Why Study Rock Fall with Instruments?
Rock fall is a natural hazard that is present in steep mountain environments worldwide. Rock falls present a significant risk to people and infrastructure such as roads, dams, tunnels, homes, and reservoirs. The steep and dramatic topography of Yosemite National Park attracts millions of visitors, but is also susceptible to the rock fall hazard. Almost 600 rock failures were documented during the period 1851 to 2008, resulting in 14 fatalities. Yosemite Valley is therefore an excellent site to study rock fall processes, where lessons learned can be directly applied to risk management.
Rock falls in Yosemite are currently reported and recorded based on eyewitness reports only; as such, rock fall processes are not well-understood, and many rock falls likely go unnoticed. Seismic instruments can detect and differentiate rock falls from other seismic activity, and provide a complete record of rock falls unbiased by the presence or lack of eyewitnesses. The main objective of this project is to detect and catalog rock falls to obtain a better understanding of the rock fall process and causative events such as freeze-thaw, water seepage, heating and cooling.
Large rock falls are accompanied by loud rumbling noises, dust clouds, and often, boulders impacting rock ledges and talus slopes. There have been numerous anecdotal reports of precursors to rock falls in the form of loud cracking noises and a showering of small pebbles and rocks. The frequency of precursors in Yosemite is entirely unknown, and searching for them is a major objective of this project.
Instruments were installed on and around the Lower and Middle Brother formation in Yosemite National Park. Middle Brother has several active rockfall zones, and is remarkably accessible for instrumentation, even in winter. Primarily, we monitor seismic waves using 4.5 Hz Geophones and Refteks continuously recording at 1000 sps. We also sometimes use accelerometers and microphones for monitoring.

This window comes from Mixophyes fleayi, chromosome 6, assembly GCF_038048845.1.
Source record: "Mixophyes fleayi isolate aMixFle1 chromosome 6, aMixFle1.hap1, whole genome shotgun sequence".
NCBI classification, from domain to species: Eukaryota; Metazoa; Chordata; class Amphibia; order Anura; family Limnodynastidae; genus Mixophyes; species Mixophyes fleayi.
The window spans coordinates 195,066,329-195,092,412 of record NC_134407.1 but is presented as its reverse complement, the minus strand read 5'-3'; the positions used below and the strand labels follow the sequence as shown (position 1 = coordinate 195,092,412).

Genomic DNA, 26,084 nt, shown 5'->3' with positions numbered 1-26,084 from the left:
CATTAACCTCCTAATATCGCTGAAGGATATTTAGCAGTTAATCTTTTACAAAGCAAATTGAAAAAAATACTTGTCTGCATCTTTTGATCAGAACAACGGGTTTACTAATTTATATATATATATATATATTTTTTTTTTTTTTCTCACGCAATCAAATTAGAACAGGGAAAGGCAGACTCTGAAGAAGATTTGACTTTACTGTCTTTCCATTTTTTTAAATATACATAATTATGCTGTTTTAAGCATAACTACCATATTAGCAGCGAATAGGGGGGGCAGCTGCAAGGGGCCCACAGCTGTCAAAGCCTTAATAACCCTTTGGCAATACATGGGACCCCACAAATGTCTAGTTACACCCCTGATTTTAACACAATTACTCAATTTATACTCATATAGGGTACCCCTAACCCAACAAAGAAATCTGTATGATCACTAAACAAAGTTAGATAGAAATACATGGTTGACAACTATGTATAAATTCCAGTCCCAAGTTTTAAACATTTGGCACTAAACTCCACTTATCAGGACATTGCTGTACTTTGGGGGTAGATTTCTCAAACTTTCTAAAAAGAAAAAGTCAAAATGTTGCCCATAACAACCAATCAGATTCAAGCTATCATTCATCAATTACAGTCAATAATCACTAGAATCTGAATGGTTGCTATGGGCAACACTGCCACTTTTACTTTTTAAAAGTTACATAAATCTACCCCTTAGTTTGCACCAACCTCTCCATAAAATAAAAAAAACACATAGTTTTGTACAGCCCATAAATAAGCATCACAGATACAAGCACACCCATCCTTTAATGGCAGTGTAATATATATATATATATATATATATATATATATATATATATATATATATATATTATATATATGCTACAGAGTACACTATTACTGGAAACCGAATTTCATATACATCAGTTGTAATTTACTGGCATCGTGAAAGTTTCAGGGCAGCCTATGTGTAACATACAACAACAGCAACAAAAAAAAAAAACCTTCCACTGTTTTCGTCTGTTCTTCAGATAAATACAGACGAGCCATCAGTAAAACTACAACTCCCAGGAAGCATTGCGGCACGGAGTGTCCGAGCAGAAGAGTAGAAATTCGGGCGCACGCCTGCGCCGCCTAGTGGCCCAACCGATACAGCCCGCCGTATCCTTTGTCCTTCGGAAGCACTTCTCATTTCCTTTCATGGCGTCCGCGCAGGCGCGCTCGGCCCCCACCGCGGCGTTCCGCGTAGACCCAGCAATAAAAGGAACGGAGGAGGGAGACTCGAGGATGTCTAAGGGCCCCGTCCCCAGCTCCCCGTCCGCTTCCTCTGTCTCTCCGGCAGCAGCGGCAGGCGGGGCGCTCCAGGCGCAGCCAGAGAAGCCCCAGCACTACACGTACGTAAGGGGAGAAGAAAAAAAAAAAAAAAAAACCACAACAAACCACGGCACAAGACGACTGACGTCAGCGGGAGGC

Interesting Facts about Rock Fall in Yosemite
John Muir was working in the Yosemite Valley in March, 1872 when the "noble" and "tremendous" Owen's Valley earthquake (magnitude 7.4) shook him out of bed. The Eagle Rock, on the south wall, collapsed in a "stupendous roaring rock storm". Rock falls continued to rattle the Yosemite Valley for over 2 months. Of course, John Muir wrote about it.
The Earthquake, by John Muir
Park geologist Greg Stock is currently connecting other large rock fall deposits (called rock avalanches) to much older Owen's Valley Earthquakes. Read about Greg's research on the El Capitan Rock Avalanche.
Large rock falls have been recorded by seismic instruments at distances up to 400 km in recent past. The 1996 Happy Isles rock fall went ballistic and created an air shock wave that snapped 1000 trees and registered as a magnitude 2.2 seismic event (note: there was no earthquake - the rock fall created the seismic waves by itself!). The March, 2009 Ahwiyah Point rockfall also devastated a large area and registered as a magnitude 2.4 seismic event.
Publications related to this work
Zimmer, V.L., Collins, B.D., Stock, G.M. and Sitar, N. (2012, in press.) Rock fall dynamics and deposition: an integrated analysis from the 2009 Ahwiyah Point rock fall, Yosemite National Park, USA. Earth Surface Processes and Landforms, special issue on Rock Slope Erosion.
National Science Foundation Civil, Mechanical, and Manufacturing Innovation (CMMI) Grant #0840580
Instruments Loaned By:
Defense Threat Reduction Agency (DTRA) in Albuquerque, NM
PASSCAL Instrument Center in Socorro, NM
Microphones from the InfraVolc research group at New Mexico Tech